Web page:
by Nancy Alima Ali

Oct 28 2004 total lunar eclipse-espenak

When the Moon turns red, it is surely a sign of doom. Or is it? On the night of April 14-15, 2014, people in North America, South America and parts of the Pacific will get to judge for themselves with the chance to observe a total lunar eclipse.

Lunar eclipses occur when the full Moon moves into the Earth’s shadow or umbra. Starting with a partial eclipse, the Moon’s bright face slowly darkens, as though something is taking a bite out of it. When the Moon moves completely into the Earth’s umbra, it takes on a reddish color like blood. This is the result of sunlight scattering through the Earth’s atmosphere. Then, the process reverses itself as the full Moon slides out of the Earth’s umbra, growing brighter and brighter until it is back to its normal appearance.

For a lunar eclipse to occur, the Sun, Earth and Moon need to be lined up in a row such that the Earth casts a shadow on the Moon. This alignment means that the Moon must be in its full phase. But not every full Moon results in an eclipse. That is because the path the Moon takes in its orbit around the Earth is inclined approximately 5 degrees relative to the path that the Earth takes in its orbit around the Sun. Most of the time, the full Moon is a little bit above or below the Earth’s shadow. But when the Moon is near the lunar nodes (i.e. the point where the Moon’s orbital path crosses the Earth’s orbital path), everything lines up just right.

Total lunar eclipses are some of the most spectacular celestial events that can be seen with the unaided eye. Some of the earliest recordings of eclipse observations are from China. During the Shang Dynasty (~1550-1045 BC), oracle bones were inscribed with the word shih meaning “to eat”. It was said that a celestial dragon was eating the Moon. This belief is echoed in the term “draconic month,” which is the time it takes for the Moon to make one complete orbit relative to the lunar nodes. In India, the lunar nodes are associated with Rahu and Ketu, who are the head and body of a cosmic serpent. When a lunar eclipse occurs, Ketu is eating the Moon.

Many cultures viewed total lunar eclipses as a sign that something was wrong with the celestial order. The word “eclipse” comes from the Greek ekleipsis meaning an omission or abandonment. Similarly, the Inuit people call eclipses pulamajuq meaning “obscured” or “being covered with a blanket”. Around the world, a common response to eclipses is to either hide for protection from the perceived threat or to scare the eclipse away. Stories abound of pulling window shades down, singing at the Moon, shooting arrows at the sky and banging pots to make noise. Those within the community who had a direct spiritual connection with the sky, such as shamans, were called into action to conduct rituals that returned order to the cosmos.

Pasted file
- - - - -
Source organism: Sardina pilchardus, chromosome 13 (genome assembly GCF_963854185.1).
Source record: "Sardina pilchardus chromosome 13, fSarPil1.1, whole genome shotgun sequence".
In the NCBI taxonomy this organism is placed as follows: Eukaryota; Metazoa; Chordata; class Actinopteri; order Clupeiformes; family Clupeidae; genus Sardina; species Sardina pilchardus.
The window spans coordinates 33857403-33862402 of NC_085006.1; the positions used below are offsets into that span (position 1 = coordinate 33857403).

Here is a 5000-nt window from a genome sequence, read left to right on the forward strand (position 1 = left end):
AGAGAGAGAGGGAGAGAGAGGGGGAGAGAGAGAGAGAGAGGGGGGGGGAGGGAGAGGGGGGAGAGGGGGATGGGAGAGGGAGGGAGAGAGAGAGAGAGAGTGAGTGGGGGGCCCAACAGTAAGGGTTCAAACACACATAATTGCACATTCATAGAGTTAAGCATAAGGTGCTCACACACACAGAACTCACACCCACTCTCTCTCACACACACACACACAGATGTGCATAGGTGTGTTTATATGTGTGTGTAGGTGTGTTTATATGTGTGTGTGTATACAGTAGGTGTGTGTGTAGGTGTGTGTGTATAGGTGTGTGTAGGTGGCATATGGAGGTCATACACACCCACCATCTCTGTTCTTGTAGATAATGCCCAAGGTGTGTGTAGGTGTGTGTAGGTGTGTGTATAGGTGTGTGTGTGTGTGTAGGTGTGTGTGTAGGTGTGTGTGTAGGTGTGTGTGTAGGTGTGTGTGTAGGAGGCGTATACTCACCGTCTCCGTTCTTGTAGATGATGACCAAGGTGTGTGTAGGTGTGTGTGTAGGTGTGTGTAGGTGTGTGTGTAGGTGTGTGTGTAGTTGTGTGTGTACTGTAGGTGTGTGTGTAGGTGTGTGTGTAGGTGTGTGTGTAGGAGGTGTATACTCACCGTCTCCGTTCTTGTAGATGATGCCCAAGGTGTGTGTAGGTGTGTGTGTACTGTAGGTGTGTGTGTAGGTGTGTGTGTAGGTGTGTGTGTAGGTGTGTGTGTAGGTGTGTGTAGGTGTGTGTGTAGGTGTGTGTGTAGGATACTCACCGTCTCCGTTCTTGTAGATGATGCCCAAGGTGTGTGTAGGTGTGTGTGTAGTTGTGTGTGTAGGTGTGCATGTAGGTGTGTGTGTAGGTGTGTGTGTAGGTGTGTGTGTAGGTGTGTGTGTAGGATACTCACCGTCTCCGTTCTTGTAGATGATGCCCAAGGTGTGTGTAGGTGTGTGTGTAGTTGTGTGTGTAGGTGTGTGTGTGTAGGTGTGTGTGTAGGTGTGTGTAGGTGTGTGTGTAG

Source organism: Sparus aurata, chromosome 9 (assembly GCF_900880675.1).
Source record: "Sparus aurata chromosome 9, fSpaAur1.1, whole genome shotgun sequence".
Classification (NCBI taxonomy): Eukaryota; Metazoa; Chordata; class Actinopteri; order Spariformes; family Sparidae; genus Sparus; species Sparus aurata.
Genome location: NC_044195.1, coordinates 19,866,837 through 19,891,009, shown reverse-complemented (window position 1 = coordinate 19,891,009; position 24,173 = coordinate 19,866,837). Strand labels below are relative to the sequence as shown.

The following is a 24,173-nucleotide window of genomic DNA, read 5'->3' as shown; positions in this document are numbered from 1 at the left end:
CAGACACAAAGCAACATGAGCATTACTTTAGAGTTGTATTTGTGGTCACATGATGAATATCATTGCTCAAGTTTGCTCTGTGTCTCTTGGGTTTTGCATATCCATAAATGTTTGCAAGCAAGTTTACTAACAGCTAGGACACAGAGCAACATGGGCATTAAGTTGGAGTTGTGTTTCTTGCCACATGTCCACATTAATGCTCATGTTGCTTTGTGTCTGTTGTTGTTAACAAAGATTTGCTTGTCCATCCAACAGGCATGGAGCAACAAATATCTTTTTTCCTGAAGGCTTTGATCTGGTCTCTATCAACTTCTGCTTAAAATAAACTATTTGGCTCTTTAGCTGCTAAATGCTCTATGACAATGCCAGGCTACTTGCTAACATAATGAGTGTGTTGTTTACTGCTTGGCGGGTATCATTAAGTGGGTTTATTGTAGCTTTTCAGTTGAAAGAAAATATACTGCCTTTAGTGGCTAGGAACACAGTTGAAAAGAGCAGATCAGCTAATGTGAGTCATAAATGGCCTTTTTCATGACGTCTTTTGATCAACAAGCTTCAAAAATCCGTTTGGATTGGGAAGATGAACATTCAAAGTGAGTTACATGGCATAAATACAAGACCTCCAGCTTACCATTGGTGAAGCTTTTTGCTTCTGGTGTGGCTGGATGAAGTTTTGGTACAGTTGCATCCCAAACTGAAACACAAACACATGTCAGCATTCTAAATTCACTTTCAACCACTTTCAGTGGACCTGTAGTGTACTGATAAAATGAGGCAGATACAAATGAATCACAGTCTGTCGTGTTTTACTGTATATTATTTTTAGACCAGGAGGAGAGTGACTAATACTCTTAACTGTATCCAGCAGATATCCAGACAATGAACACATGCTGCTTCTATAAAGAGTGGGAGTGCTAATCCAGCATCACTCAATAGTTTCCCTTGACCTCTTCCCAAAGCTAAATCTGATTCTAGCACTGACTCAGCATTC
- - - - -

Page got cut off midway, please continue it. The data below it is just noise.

Jungian psychology provides an explanation for why people have often responded to eclipses with fear. According to Carl Jung, the shadow represents all the things about ourselves that we repress and deny. When we look at a total lunar eclipse, we are literally looking at our collective Earth shadow. Except for astronauts in space, this is the only time human beings ever see our planet’s shadow directly. So viewing a total lunar eclipse is akin to confronting our shadow selves – something that can cause terror at a deep level of the psyche.

As a way to more deeply understand (and perhaps gain control over) the cosmos, some cultures recorded detailed observations of eclipses. Noting the patterns of frequency increased the chances of predicting future eclipses. As early as the 7th century BC, the Mesopotamians kept records of eclipses which were used to foretell disasters such as the death of a ruler. In the 11th or 12th century AD, the indigenous Maya people in Mexico recorded eclipses in detailed tables in the Dresden Codex. This was linked to the ritual calendar which provided information about the astrological meaning of the eclipse days. In 1504 AD, Christopher Columbus used an astronomical almanac to trick the native people of Jamaica. As a way to force the Taino into providing food for his sailors, Columbus said that God would punish them by making the Moon “inflamed with wrath”. When he knew the eclipse was almost over, he announced that God had agreed to bring the Moon back as long as the Taino kept the food coming.

Fortunately, today information about future eclipses is widely available to anyone with an internet connection. For all necessary details about when and where to see the total lunar eclipse on April 15, visit

Wishing you clear skies!


NancyAli 2014 SmallNancy Alima Ali, M.Ed., is a Coordinator of Public Programs at Multiverse at the Space Sciences Lab at the University of California, Berkeley. For over 15 years, Ms. Ali has been active in both formal and informal education as a classroom teacher, college instructor, museum educator, curriculum developer and program manager. Ms. Ali has a particular interest in exploring the ways in which multiple worldviews contribute to our understanding of the cosmos. She blogs about the intersection of astronomy and culture at



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